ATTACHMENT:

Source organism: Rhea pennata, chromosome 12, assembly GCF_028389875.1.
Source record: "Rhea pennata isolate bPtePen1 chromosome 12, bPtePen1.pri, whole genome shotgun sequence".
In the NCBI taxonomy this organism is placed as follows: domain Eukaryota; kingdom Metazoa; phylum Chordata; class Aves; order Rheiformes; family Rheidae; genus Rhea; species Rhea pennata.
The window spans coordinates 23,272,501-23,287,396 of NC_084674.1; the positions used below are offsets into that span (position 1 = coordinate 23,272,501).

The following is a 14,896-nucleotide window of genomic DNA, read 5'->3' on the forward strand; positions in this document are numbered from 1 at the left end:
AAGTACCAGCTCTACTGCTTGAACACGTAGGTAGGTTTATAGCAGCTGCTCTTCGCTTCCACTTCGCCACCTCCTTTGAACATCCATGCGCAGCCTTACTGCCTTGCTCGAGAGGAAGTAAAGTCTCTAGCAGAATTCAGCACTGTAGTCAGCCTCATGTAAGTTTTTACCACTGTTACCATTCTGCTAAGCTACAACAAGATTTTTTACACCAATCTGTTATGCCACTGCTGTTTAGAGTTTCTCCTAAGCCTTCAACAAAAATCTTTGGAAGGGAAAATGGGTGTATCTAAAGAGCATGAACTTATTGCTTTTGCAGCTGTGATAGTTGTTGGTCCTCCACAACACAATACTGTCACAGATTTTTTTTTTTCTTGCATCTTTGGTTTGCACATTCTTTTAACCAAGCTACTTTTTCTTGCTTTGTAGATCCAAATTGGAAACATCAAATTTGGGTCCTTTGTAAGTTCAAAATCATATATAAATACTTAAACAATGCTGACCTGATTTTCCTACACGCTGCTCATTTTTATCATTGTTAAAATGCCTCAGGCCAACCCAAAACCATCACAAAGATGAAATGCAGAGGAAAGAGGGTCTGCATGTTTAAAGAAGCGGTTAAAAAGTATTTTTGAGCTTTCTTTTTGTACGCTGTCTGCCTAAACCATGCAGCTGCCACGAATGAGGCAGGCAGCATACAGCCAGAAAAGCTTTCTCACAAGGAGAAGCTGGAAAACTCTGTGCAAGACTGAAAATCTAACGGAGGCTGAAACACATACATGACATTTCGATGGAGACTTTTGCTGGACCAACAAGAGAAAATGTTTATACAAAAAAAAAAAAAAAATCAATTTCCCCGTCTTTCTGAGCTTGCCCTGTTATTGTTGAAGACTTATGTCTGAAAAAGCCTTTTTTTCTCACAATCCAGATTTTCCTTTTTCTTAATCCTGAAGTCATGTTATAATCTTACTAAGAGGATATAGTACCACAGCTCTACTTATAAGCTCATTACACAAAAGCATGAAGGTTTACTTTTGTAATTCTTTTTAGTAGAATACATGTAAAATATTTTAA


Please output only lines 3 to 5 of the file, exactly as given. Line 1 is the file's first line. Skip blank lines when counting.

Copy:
In the NCBI taxonomy this organism is placed as follows: domain Eukaryota; kingdom Metazoa; phylum Chordata; class Aves; order Rheiformes; family Rheidae; genus Rhea; species Rhea pennata.
The window spans coordinates 23,272,501-23,287,396 of NC_084674.1; the positions used below are offsets into that span (position 1 = coordinate 23,272,501).

The following is a 14,896-nucleotide window of genomic DNA, read 5'->3' on the forward strand; positions in this document are numbered from 1 at the left end: